If what I quoted above is accurate with regard to Behe's current stance, then he has abandoned his own definition of irreducible complexity and embraced what everyone has been telling him for decades. So where does that leave ID now that it's main supporting assertion is dead in the water?

In EofE Behe claimed that the "edge" of evolution was two non-selective mutations in the malarial parasite, conferring chloroquine resistance and calculated erroneous probailites. What he failed to take into account was that each individual mutation could confer increased resistance and so could be selected for. Time and again Behe has done calculations based on no selective advantage for a given mutation. What the Lenski paper does and the chloroquine resistance does is show that his basic assumption on which rests his statistics is wrong so his statistiocs are wrong. Thus his conclusions based on his statistics are wrong.


This message is a reply to:
 Message 67 by Genomicus, posted 02-16-2012 4:50 AM Genomicus has responded

Replies to this message:
 Message 72 by Genomicus, posted 02-16-2012 6:20 AM Trixie has not yet responded

  
Genomicus
Member
Posts: 846
Joined: 02-15-2012
Member Rating: 3.3


Message 72 of 102 (652793)
02-16-2012 6:20 AM
Reply to: Message 71 by Trixie
02-16-2012 6:04 AM


Re: Eh?
So ID proponents believe that "irreducibly complex" systems aren't really irreducibly complex? Now that makes no sense. They're still touting it all over the internet as evidence against evolution and for ID, using the common definition which we all know and love.

Irreducibly complex systems are still irreducibly complex. Behe's error was not in concluding that IC systems exist in nature; rather, his error was in assuming that IC systems cannot plausibly arise through Darwinian mechanisms. Even some papers in the peer-reviewed literature state that IC systems do exist in the world of life (see, for example, "A Classification of Possible Routes of Darwinian Evolution," JTB); however, it should not be automatically concluded that an IC system cannot evolve. But if a molecular machine is IC - and it carries out a function that requires the interaction of multiple proteins, then the only really feasible evolutionary pathway for its origin is co-option. And co-option involves the random association of proteins - natural selection only kicks in once the associations have taken place, producing a novel function. I would say then that we need to be just a bit cautious when invoking co-option to explain the origin of a molecular machine like the bacterial flagellum. I digress.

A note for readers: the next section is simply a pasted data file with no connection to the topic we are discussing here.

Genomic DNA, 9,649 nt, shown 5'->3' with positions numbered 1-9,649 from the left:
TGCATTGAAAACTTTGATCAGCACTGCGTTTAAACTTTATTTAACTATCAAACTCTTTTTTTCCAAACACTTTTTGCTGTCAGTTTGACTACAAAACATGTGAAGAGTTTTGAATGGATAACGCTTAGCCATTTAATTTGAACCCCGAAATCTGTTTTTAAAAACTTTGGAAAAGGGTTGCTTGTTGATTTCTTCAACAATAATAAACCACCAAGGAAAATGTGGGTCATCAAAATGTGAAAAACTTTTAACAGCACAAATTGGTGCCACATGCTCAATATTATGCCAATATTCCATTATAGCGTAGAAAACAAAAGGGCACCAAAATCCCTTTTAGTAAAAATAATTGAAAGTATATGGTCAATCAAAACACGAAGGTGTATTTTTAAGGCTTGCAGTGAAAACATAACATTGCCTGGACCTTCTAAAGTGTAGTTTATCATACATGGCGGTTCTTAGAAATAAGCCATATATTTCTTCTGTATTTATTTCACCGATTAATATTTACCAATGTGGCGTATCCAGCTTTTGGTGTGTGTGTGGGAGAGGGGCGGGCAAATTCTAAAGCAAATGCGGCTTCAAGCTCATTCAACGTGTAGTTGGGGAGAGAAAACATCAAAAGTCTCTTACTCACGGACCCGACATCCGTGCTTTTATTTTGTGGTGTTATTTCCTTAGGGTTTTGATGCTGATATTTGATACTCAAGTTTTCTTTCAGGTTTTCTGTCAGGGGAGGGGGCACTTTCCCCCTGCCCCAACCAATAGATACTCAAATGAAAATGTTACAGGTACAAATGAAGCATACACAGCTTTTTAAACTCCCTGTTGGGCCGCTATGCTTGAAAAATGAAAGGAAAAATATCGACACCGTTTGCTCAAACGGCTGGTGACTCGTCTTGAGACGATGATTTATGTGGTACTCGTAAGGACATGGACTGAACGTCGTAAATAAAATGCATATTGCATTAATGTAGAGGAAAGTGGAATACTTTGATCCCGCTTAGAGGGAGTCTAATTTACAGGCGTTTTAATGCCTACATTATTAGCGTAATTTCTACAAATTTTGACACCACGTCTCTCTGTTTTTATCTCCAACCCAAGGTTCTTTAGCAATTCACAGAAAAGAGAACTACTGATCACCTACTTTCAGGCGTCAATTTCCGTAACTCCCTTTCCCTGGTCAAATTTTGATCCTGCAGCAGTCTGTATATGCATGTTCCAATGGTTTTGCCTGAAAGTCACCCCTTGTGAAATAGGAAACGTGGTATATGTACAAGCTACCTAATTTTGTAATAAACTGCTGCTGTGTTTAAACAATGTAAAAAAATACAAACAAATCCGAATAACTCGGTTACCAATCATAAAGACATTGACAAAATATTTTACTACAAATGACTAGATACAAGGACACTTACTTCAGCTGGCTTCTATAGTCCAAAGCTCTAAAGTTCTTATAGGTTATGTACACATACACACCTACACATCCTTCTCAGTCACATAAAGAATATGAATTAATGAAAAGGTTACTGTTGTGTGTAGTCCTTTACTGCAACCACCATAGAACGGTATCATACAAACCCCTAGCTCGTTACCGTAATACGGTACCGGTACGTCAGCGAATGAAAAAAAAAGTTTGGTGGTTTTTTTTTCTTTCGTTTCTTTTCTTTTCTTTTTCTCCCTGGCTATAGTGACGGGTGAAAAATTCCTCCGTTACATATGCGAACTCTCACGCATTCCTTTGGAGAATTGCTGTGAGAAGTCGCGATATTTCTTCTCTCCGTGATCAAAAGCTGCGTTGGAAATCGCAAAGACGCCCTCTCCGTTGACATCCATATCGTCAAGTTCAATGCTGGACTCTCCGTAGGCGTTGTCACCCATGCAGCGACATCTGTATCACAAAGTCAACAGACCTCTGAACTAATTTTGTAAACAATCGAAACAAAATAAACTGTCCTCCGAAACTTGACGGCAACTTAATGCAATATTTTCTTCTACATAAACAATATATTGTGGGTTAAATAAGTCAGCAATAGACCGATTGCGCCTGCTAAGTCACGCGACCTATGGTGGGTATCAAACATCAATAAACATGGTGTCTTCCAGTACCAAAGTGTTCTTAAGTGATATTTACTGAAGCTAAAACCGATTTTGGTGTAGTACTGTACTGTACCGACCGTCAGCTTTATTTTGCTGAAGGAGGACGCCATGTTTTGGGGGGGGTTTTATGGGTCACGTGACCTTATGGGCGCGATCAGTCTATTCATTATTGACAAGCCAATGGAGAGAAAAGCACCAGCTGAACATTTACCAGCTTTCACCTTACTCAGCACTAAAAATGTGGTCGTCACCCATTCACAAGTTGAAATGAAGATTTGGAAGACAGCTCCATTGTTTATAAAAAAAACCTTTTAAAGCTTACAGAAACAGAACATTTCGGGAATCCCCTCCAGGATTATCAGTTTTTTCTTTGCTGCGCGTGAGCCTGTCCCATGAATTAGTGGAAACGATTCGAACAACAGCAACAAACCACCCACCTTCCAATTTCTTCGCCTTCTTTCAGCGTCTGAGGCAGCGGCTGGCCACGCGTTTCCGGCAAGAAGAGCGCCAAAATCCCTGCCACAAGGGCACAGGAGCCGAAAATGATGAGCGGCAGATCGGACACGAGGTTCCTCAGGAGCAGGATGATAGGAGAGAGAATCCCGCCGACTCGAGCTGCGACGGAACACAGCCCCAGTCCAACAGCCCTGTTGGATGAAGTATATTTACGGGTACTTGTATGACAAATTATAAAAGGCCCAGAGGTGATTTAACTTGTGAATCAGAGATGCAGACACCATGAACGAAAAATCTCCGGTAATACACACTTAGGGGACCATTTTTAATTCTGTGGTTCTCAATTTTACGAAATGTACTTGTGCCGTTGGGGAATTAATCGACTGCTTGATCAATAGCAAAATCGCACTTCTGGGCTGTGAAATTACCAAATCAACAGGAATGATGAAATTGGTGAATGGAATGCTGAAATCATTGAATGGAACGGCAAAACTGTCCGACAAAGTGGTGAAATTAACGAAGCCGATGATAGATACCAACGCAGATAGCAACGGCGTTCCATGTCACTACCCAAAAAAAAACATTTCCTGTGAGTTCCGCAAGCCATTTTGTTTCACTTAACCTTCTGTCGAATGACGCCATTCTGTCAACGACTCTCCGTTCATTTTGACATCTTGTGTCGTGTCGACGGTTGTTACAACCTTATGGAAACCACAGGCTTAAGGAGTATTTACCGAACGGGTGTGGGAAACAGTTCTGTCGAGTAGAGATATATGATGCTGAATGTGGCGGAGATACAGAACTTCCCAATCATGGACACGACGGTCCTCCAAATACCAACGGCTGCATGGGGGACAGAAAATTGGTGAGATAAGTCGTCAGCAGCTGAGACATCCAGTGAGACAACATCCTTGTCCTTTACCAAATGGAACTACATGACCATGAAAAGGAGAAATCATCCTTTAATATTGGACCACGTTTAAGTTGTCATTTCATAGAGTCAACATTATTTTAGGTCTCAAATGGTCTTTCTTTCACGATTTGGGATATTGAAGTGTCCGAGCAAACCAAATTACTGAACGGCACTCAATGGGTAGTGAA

If what I quoted above is accurate with regard to Behe's current stance, then he has abandoned his own definition of irreducible complexity and embraced what everyone has been telling him for decades. So where does that leave ID now that it's main supporting assertion is dead in the water?

I really don't know what Behe's current stance on IC is. Intelligent design, however, isn't dead just because some IC systems can evolve. There's a lot more to ID than irreducible complexity. That said, explaining the origin of molecular machines like flagella is still quite a problem for the non-telic side of the discussion (to be fair, the ID folks haven't gone very far in explaining how the flagellum was designed).

In EofE Behe claimed that the "edge" of evolution was two non-selective mutations in the malarial parasite...

Have you read Behe's EofE, if I may ask?

Edited by Genomicus, : No reason given.

Edited by Genomicus, : No reason given.


This message is a reply to:
 Message 71 by Trixie, posted 02-16-2012 6:04 AM Trixie has not yet responded

  
Wounded King
Member (Idle past 1591 days)
Posts: 4149
From: Edinburgh, Scotland
Joined: 04-09-2003


Message 73 of 102 (652794)
02-16-2012 6:32 AM
Reply to: Message 69 by Genomicus
02-16-2012 5:12 AM


This study does not report that all four mutations must arise simultaneously in order to confer a selective advantage. Indeed, it could be that each mutation conferred some selective advantage.